Cri du Cœur 

Shannon Rainey

Every great Romantic poet contemplated the sublime,    

wishing to capture    

that which is uncapturable: beauty and terror    

to inspire great admiration, to inspire faith   

in a Creator. Wordsworth wrote    

“it takes its origin from emotion recollected    

in tranquility.” Shelley and Byron focused on the terror    

and ecstasy in nature. Coleridge considered only a few things    

sublime—   

the boundless sea and sky are two.    

To him, sublime meant infinity.   

I define it differently.    

It is not craggy ice-covered granite peaks, or endless fields    

of aster and gentian and bellflower    

or thunderous rivers that tumble and roar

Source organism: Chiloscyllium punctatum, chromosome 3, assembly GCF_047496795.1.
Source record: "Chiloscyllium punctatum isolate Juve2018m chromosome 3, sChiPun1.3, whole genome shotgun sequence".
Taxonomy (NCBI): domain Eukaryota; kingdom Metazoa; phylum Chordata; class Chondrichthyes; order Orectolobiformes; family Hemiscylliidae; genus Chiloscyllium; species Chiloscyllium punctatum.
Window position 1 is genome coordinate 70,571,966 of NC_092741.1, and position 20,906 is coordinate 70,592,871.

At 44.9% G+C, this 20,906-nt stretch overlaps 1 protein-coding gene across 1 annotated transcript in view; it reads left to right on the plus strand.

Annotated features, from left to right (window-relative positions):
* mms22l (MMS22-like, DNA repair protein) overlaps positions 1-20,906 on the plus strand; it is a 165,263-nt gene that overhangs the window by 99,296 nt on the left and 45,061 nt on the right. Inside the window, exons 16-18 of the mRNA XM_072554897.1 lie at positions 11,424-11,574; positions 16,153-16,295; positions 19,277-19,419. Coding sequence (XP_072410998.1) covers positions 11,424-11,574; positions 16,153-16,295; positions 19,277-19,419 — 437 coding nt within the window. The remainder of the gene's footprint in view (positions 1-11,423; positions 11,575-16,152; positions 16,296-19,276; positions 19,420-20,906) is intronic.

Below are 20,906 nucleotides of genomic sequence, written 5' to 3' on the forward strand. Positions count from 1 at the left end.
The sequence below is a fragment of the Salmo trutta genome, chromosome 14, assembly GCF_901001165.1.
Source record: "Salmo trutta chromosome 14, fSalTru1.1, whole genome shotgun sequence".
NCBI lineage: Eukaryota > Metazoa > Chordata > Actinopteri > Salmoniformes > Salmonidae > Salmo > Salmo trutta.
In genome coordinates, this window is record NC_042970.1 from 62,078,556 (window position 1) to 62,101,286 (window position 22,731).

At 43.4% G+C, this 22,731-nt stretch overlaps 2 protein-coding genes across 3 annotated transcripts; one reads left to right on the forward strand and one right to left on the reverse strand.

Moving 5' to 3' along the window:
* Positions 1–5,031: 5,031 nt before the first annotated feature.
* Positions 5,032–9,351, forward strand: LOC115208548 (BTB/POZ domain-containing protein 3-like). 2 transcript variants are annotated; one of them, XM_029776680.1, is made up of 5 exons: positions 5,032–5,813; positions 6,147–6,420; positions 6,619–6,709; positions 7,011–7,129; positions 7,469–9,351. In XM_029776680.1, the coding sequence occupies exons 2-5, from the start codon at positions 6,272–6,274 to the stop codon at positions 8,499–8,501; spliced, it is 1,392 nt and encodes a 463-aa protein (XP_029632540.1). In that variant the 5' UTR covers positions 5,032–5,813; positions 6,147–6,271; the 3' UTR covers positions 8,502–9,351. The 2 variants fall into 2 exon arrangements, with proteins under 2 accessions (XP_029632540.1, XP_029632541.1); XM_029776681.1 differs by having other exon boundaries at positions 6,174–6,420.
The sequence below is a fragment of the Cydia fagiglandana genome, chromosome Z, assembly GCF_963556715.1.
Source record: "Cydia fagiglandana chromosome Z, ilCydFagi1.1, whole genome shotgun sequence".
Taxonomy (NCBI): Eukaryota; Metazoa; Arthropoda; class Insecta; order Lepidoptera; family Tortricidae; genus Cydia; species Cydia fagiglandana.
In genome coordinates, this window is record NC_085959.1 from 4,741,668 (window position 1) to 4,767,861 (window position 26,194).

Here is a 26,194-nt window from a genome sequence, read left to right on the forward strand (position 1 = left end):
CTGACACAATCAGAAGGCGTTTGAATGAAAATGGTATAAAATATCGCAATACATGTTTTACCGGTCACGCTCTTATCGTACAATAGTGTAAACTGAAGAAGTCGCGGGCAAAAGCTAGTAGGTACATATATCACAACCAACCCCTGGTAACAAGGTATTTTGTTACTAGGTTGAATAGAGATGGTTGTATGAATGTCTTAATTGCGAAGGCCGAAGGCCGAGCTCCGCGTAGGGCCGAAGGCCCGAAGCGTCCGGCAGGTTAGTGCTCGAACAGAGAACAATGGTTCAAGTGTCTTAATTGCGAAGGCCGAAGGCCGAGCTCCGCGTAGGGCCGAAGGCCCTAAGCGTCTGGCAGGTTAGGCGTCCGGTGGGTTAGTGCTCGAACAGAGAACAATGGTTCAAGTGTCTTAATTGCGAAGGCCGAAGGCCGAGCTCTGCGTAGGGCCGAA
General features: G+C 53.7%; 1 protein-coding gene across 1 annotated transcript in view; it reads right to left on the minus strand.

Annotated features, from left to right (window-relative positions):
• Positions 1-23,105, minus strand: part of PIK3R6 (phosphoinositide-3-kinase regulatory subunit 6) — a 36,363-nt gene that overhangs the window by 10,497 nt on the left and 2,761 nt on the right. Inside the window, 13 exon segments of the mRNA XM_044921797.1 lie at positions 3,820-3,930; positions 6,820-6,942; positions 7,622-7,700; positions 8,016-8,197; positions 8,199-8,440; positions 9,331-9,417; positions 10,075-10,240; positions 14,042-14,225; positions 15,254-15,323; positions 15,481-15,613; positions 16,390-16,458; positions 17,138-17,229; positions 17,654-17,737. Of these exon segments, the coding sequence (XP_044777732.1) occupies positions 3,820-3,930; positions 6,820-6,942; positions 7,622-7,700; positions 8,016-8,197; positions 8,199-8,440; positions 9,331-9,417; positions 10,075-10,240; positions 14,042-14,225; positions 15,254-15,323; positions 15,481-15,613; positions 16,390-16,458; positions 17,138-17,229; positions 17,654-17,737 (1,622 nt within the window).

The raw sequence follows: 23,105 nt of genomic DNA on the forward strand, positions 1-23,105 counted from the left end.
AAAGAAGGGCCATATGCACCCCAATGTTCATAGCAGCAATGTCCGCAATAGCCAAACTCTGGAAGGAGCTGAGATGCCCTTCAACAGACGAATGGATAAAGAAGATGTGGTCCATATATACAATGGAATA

down mountainsides, or birds singing aubades    

with the rising sun, or the roiling green of a raging sea.    

It is the alpenglow that warms your cheeks,    

your ephemeral smile and rainwashed skin,    

your bitter chocolate eyes that make me melt    

like a spontaneous Easter snow. It’s...    

époustouflant, the evergreen fog   

settling on the hills around us, leaving us    

marooned in our own supernal world.    

It is the terror, the dread of having your spirit parted    

from mine, la douleur exquise of wanting.   

I believe in God when I am with you.  

Spring 2021